[Steven Merrifield] built his own Scalar Network Analyzer and it’s a beauty! [Steve]’s SNA has a digital pinout matching a Raspberry Pi, but any GPIO could be used to operate the device and retrieve the data from the ADC. The design is based around a few tried and true chips from Analog Devices. He’s taken some care to design it to be nice and accurate which is why he’s limited it to 1kHz to 30Mhz. We think it’s quite a fetching board once the shielding is in place.
We’ve covered network analyzers and their usefulness before. If you want to know how, for example, a mystery capacitor from your junk bin will respond to certain frequencies, a network analyzer could tell you. We’ve even taken a stab at hacking together our own.
There is more documentation on his website as well as some additional example curves. The board is easily ordered from OSHpark and the source code is available for review.
[Umar Qattan] is in tune with his sole and is trying hard to listen to what it has to say.
At a low level, [Umar] is building an insole with an array of force sensors in it. These sensors are affixed to a flexible PCB which is placed in a user’s shoe. A circuit containing a ESP32, IMU, and haptic feedback unit measure the sensors and send data back to a phone or a laptop.
What’s most interesting are the possibilities opened by the data he hopes to collect. The first application he proposes is AR/VR input. The feedback from the user’s feet plus the haptics could provide all sorts of interesting interaction. Another application is dynamically measuring a user’s gait throughout the day and exercise. People could save themselves a lot of knee pain with something like this.
[Umar] also proposes that an insert like this could record a user’s weight throughout the day. Using the data on the weight fluctuation, it should be possible to calculate someone’s metabolism and hydration from this data.
[Gabor Horvath] thinks even two monitors is too little space to really lay out his windows properly. That’s why he’s building a VR Desktop straight out of our deepest cyberpunk fantasies.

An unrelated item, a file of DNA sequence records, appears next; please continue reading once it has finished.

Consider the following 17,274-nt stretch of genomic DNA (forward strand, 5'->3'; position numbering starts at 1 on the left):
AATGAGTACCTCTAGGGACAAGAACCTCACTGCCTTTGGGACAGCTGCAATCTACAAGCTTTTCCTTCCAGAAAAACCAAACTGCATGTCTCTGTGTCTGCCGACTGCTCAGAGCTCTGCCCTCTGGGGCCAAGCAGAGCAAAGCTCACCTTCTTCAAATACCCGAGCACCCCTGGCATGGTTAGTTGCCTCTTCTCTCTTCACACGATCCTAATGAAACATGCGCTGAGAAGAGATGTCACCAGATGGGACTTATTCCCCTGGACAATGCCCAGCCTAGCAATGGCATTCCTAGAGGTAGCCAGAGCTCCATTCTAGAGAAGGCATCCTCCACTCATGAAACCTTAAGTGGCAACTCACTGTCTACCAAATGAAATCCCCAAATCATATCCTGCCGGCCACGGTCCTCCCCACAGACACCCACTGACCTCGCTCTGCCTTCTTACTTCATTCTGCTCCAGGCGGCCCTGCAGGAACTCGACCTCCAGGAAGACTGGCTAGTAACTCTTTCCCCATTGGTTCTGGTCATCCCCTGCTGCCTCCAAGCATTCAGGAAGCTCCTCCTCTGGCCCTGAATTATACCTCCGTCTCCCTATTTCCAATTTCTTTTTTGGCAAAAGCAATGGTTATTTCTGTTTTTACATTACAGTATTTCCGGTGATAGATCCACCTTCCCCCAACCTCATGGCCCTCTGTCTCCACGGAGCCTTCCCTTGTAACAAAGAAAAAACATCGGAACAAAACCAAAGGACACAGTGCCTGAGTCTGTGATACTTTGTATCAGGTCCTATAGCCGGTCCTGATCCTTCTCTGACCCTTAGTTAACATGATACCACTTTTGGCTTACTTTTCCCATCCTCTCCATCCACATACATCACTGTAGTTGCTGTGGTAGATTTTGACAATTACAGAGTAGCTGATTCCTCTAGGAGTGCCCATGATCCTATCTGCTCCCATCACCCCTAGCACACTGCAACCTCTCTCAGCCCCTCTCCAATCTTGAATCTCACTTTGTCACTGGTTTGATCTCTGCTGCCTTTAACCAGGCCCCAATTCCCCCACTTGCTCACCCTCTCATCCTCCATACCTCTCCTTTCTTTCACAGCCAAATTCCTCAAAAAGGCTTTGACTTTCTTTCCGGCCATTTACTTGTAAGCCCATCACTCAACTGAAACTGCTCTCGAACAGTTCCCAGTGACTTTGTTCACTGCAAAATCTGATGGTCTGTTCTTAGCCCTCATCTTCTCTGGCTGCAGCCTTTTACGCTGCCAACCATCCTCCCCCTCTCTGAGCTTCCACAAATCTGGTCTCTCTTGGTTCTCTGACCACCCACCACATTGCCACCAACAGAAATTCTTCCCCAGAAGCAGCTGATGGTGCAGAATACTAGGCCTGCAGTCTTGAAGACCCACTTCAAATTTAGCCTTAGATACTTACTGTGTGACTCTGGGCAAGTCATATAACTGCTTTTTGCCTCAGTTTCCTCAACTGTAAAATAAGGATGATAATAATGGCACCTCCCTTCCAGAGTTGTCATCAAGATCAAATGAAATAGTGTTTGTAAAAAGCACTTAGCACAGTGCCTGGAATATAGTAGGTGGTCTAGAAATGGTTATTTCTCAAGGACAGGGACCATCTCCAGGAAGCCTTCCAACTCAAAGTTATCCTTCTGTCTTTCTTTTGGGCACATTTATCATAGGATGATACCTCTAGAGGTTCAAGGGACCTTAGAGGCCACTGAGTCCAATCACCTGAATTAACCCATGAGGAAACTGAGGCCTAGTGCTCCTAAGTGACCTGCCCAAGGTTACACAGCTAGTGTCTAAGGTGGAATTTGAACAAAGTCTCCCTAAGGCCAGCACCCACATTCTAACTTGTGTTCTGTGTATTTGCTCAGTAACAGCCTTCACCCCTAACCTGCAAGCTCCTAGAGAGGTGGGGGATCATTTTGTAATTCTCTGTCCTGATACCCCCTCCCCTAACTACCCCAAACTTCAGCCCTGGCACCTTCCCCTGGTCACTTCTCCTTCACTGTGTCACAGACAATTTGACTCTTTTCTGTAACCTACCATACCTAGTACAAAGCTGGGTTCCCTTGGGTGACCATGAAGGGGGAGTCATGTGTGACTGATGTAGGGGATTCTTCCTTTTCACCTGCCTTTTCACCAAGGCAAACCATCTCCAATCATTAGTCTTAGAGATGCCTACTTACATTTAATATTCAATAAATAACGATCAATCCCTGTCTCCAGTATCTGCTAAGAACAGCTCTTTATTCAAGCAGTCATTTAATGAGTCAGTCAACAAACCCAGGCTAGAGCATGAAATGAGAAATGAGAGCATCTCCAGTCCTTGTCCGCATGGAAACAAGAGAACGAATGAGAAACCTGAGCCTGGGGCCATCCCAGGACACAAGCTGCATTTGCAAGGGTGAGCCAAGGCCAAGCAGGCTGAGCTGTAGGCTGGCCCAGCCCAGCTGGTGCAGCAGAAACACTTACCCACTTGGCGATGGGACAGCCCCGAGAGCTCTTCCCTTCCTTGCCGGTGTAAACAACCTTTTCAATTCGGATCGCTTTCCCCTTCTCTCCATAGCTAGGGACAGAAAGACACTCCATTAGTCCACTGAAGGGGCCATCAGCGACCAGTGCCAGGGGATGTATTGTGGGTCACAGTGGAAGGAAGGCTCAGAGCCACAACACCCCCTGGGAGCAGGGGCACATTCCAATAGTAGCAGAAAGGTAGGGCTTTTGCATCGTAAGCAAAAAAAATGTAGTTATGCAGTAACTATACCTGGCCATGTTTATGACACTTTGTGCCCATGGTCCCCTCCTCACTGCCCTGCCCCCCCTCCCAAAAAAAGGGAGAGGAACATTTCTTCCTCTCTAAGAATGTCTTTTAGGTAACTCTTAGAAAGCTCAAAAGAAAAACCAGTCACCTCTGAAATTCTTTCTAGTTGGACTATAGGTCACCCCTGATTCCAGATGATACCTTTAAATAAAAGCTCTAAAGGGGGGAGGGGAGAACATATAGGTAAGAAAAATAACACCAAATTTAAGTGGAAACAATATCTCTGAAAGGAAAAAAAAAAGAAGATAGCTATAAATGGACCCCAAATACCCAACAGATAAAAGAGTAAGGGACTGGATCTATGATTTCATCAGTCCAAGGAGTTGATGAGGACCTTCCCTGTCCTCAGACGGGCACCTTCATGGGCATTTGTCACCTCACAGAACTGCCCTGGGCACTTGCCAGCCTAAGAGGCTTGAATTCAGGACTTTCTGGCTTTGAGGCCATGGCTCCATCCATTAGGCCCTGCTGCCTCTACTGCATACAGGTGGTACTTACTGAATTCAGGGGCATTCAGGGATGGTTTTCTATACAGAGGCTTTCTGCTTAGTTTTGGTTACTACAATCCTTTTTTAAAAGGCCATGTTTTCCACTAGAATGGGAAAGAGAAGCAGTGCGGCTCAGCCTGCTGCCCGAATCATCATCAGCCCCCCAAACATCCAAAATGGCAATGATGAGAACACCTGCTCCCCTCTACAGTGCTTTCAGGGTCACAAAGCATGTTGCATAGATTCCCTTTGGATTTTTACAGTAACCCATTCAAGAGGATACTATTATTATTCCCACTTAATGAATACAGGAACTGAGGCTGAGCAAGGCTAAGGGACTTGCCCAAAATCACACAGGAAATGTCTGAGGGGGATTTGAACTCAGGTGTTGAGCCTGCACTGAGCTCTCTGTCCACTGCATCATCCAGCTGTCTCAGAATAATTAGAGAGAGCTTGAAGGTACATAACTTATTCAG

The software runs on Windows and Android at the moment. The user can put up multiple windows in a sphere around them. As their head moves, the window directly in front grows in focus. Imagine how many stack overflow windows you could have open at the same time!
Another exciting possibility is that the digital work-spaces can be shared among multiple users. Pair programming isn’t so bad, and now the possibility of doing it effectively while remote seems a little more possible. Even pair CAD might be possible depending on how its done. Imagine sharing your personal CAD session on another user’s screen and seeing theirs beside yours, allowing for simultaneous design.
Overall it’s a very cool tech demo that could turn into something more. It makes us wonder how long it is before tech workers on their way to lunch are marked by a telltale red circle on their face.
[nodemcu12ecanada] is serious about saving water, which is why they built this strange lawnmower that can cut grass taller.
Short lawns are one of those clever marketing victories, like convincing people to eat a lot of sugar, that’s been doing more harm than good ever since the victory was won. Short grass is weak grass, with shallow roots, weakness to weeds, and a lot of water requirement. On top of that the grass is always in a state of panic so it grows extra fast to get to a more “natural” height. It’s great if you want to sell fertilizer, seeds, and lawnmowers. Maybe not so great for the environment.